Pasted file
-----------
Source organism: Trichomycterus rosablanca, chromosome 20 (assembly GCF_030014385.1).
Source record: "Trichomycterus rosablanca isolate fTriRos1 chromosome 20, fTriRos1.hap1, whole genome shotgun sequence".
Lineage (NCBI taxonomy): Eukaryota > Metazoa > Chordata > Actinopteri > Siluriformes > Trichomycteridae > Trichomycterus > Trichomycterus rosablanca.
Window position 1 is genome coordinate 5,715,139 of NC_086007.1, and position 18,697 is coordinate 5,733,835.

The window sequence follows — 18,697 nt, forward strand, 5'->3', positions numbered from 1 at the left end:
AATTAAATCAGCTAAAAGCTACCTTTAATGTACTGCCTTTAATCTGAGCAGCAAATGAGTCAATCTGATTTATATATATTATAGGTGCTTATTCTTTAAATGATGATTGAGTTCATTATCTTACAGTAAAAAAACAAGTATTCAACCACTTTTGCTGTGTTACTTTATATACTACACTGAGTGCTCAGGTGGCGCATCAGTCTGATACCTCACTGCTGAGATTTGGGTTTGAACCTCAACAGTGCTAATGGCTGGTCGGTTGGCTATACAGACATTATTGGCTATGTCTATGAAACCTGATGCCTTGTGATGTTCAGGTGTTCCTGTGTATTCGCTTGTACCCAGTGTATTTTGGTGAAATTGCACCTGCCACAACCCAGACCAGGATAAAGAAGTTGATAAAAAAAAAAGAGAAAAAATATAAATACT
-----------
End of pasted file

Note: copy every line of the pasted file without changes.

Source organism: Trichomycterus rosablanca, chromosome 20 (assembly GCF_030014385.1).
Source record: "Trichomycterus rosablanca isolate fTriRos1 chromosome 20, fTriRos1.hap1, whole genome shotgun sequence".
Lineage (NCBI taxonomy): Eukaryota > Metazoa > Chordata > Actinopteri > Siluriformes > Trichomycteridae > Trichomycterus > Trichomycterus rosablanca.
Window position 1 is genome coordinate 5,715,139 of NC_086007.1, and position 18,697 is coordinate 5,733,835.

The window sequence follows — 18,697 nt, forward strand, 5'->3', positions numbered from 1 at the left end:
AATTAAATCAGCTAAAAGCTACCTTTAATGTACTGCCTTTAATCTGAGCAGCAAATGAGTCAATCTGATTTATATATATTATAGGTGCTTATTCTTTAAATGATGATTGAGTTCATTATCTTACAGTAAAAAAACAAGTATTCAACCACTTTTGCTGTGTTACTTTATATACTACACTGAGTGCTCAGGTGGCGCATCAGTCTGATACCTCACTGCTGAGATTTGGGTTTGAACCTCAACAGTGCTAATGGCTGGTCGGTTGGCTATACAGACATTATTGGCTATGTCTATGAAACCTGATGCCTTGTGATGTTCAGGTGTTCCTGTGTATTCGCTTGTACCCAGTGTATTTTGGTGAAATTGCACCTGCCACAACCCAGACCAGGATAAAGAAGTTGATAAAAAAAAAAGAGAAAAAATATAAATACT